Long-Term Effects of Childhood Obesity Prevention Program | Journal Scan

Study Questions:

Can a home-based early intervention to prevent elevated body mass index (BMI) in children be effective in the long-term?

Methods:

The present study examined long-term outcomes of a home-based intervention on children’s BMI among participants of the Healthy Beginnings Trial. This trial was conducted between March 2011 and June 2014, in 465 mothers who consented to follow-up at 3 years after the intervention, when their children were 5 years old. Participants were from economically disadvantaged areas of Sydney, Australia. The original intervention included home visits from community nurses at 8 time points (antenatal period and 1, 3, 5, 9, 12, 18, and 24 months after birth). No further visits were performed after that. The primary outcomes of interest were the children’s BMI and BMI z score. Secondary outcomes included dietary behaviors, quality of life, physical activity, and TV viewing time of children and their mothers.

Results:

A total of 369 mother/child participants were included in the follow-up study, for a completion rate of 80.9% for the intervention group and 77.7% for the control group. At age 2 years, the difference (intervention minus control) in BMI (calculated as weight in kilograms divided by height in meters squared) was −0.41 (95% confidence interval [CI], −0.71 to −0.10; p = 0.009). At 5 years, the difference between the intervention group and control group was similar and not significant (0.03 [95% CI, −0.30 to 0.37]). In terms of secondary outcomes, the intervention group and the control group were similar for dietary behaviors, quality of life, physical activity, and TV viewing time at 5 years.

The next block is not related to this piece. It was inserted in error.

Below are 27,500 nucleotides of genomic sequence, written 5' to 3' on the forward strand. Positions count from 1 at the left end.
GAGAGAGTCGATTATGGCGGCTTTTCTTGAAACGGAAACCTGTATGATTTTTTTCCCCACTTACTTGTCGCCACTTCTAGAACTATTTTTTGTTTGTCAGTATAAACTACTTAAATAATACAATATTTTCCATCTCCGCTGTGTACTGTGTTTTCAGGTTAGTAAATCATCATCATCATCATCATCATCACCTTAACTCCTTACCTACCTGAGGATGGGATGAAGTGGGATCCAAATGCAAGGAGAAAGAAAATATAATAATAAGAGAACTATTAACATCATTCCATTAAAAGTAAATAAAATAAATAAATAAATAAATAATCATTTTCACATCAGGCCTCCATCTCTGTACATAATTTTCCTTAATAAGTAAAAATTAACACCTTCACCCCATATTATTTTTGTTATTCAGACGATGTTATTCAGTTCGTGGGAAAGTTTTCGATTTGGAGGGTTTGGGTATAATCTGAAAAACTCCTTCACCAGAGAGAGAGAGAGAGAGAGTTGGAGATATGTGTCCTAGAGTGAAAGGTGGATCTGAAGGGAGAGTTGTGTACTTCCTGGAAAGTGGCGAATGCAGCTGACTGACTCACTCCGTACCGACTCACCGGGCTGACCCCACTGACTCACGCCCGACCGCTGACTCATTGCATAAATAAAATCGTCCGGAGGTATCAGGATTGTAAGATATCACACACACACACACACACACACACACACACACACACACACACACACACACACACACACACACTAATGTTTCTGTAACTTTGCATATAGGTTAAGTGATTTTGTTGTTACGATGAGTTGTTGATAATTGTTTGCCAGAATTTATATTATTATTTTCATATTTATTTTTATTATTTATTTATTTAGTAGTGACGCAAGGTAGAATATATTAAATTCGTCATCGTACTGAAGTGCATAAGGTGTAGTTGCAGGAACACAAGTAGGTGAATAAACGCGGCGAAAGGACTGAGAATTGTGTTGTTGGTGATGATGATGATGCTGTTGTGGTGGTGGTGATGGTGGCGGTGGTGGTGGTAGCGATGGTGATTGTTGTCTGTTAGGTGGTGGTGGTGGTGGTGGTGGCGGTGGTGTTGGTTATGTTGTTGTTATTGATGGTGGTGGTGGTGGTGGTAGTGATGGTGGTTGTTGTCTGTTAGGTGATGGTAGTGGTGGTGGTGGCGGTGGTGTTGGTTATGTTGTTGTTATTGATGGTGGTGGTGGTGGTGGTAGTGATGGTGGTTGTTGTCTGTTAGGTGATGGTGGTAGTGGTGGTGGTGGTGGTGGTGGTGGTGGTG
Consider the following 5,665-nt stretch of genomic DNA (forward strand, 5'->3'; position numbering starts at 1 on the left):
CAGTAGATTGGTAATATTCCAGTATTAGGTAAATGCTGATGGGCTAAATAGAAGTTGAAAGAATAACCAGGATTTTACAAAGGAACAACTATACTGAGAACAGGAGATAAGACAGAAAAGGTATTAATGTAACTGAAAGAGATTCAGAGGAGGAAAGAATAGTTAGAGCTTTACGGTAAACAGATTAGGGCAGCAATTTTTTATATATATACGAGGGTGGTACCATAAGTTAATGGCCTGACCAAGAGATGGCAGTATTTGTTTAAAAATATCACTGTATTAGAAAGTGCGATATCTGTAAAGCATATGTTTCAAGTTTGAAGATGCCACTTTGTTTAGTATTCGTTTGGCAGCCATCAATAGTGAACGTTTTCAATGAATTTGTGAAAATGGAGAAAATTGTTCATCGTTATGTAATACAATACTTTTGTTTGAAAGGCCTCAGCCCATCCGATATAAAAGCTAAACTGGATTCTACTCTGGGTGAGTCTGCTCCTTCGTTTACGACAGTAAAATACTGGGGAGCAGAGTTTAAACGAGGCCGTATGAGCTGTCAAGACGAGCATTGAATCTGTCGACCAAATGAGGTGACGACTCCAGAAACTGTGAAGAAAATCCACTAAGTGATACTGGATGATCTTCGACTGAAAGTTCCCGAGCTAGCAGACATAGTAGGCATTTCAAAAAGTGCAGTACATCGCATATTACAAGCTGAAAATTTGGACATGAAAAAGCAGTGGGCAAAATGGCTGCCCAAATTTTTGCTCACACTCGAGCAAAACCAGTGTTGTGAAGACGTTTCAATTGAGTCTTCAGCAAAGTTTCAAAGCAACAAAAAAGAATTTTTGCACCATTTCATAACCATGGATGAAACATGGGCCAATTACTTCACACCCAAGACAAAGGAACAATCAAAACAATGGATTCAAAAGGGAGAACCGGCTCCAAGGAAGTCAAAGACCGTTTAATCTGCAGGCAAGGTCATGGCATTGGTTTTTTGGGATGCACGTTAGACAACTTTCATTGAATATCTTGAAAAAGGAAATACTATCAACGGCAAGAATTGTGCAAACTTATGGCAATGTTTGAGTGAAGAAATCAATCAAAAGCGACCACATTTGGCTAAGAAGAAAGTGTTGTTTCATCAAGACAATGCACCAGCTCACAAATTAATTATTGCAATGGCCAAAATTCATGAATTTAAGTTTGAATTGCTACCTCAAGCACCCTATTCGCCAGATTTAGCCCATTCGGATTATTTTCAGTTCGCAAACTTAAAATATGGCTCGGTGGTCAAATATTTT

Conclusions:

The investigators concluded that an early life home-visit intervention did not influence childhood BMI in the long-term. Obesity programs are recommended to continue during childhood to be effective in prevention of obesity.

Perspective:

The investigators are to be congratulated for looking at long-term outcomes. These findings highlight the need for research related to long-term sustainable interventions. Determining whether brief ongoing visits or use of other types of interventions would be effective in maintaining a healthy BMI for this population needs to be examined.

Clinical Topics: Congenital Heart Disease and Pediatric Cardiology, Diabetes and Cardiometabolic Disease, Prevention, CHD and Pediatrics and Arrhythmias, CHD and Pediatrics and Prevention, CHD and Pediatrics and Quality Improvement, Diet

Keywords: Body Mass Index, Body Weight, Child, Diet, Early Intervention (Education), House Calls, Metabolic Syndrome X, Mothers, Motor Activity, Obesity, Parturition, Primary Prevention, Quality of Life, Control Groups, Follow-Up Studies


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